I have the ability to listen to and understand information and ideas presented through spoken words and sentences, coordinate two or more limbs (for example, two arms, two legs, or one leg and one arm) while sitting, standing, or lying down. It does not involve performing the activities while the whole body is in motion, communicate information and ideas in speaking so others will understand, speak clearly so others can understand you, identify and understand the speech of another person.
Never ask Salary, perks, leave, place of posting, etc. regarded questions.
Try to ask more about the company to show how early you can make a contribution to your organization like
"Sir, with your kind permission I would like to know more about induction and developmental programs?"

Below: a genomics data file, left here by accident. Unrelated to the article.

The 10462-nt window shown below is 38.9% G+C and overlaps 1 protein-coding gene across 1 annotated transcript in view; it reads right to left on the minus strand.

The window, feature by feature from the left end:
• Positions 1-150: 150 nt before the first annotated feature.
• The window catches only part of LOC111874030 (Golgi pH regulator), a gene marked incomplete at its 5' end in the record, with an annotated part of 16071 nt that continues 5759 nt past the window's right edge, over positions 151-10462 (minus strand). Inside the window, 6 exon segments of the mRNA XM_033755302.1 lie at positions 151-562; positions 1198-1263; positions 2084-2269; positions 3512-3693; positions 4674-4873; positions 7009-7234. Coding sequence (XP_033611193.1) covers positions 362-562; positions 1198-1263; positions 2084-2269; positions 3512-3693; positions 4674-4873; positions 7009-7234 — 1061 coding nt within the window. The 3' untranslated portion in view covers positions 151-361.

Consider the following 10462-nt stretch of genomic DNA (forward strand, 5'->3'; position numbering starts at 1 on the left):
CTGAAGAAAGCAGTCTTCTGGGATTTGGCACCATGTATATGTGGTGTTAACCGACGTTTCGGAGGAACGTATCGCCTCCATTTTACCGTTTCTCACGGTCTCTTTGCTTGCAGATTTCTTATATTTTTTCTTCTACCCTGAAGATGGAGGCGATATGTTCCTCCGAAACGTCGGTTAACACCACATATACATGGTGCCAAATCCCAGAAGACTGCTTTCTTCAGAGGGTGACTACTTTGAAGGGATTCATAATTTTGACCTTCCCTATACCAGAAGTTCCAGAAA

Sir, I would like to have my feedback, so that I can analyze and improve my strengths and rectify my shortcomings
My work style matching exactlty what cashier job requires by: being reliable, responsible, and dependable, and fulfilling obligations, being pleasant with others on the job and displaying a good-natured, cooperative attitude, developing one's own ways of doing things, guiding oneself with little or no supervision, and depending on oneself to get things done, being sensitive to others' needs and feelings and being understanding and helpful on the job, being honest and ethical.